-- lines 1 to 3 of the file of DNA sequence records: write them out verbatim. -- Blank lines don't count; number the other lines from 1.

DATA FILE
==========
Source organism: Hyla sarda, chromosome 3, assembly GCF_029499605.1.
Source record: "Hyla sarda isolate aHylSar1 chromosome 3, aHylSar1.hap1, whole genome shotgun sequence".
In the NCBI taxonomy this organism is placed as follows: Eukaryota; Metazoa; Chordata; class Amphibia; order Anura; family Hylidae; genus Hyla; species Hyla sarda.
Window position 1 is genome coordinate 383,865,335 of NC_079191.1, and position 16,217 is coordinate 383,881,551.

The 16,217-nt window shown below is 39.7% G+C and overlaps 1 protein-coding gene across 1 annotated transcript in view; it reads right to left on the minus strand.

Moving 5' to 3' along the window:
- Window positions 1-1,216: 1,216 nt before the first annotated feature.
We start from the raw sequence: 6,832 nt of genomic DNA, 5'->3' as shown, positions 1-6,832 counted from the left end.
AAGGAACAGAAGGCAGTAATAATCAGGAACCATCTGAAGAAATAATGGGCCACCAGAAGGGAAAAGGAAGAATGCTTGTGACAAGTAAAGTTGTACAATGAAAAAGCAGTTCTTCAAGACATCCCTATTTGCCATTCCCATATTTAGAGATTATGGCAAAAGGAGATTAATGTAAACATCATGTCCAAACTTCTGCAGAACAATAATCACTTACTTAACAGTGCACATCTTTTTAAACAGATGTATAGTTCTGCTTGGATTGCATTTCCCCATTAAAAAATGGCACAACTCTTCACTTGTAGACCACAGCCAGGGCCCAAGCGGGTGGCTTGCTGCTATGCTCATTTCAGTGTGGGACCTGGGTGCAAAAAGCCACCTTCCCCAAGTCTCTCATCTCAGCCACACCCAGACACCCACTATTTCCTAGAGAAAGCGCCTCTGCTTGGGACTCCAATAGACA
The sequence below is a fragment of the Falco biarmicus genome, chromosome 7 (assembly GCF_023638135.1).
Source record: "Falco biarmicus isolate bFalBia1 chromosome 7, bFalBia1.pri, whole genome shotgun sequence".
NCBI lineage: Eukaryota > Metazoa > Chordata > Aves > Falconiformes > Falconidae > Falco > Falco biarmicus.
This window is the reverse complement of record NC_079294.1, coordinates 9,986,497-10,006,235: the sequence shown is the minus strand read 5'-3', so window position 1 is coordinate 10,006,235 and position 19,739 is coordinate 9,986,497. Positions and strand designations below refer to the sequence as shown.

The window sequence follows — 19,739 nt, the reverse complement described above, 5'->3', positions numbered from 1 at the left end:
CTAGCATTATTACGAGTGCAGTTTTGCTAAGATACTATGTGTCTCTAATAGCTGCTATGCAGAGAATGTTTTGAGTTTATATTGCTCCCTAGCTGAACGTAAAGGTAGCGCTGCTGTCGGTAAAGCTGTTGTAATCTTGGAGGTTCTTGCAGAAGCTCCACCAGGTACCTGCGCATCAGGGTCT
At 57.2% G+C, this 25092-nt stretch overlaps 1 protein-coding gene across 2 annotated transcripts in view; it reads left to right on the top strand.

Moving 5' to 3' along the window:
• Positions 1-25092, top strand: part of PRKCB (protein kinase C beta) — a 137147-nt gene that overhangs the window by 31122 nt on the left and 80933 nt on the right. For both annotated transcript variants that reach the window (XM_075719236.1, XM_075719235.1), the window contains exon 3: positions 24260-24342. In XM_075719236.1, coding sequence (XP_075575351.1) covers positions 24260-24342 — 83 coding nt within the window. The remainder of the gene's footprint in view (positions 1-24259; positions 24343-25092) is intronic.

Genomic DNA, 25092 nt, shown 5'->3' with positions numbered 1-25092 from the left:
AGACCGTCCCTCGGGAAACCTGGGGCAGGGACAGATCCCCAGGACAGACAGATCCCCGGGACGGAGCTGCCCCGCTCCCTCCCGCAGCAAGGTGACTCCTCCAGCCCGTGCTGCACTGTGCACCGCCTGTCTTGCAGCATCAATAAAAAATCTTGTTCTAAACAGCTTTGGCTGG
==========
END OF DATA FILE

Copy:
Source organism: Hyla sarda, chromosome 3, assembly GCF_029499605.1.
Source record: "Hyla sarda isolate aHylSar1 chromosome 3, aHylSar1.hap1, whole genome shotgun sequence".
In the NCBI taxonomy this organism is placed as follows: Eukaryota; Metazoa; Chordata; class Amphibia; order Anura; family Hylidae; genus Hyla; species Hyla sarda.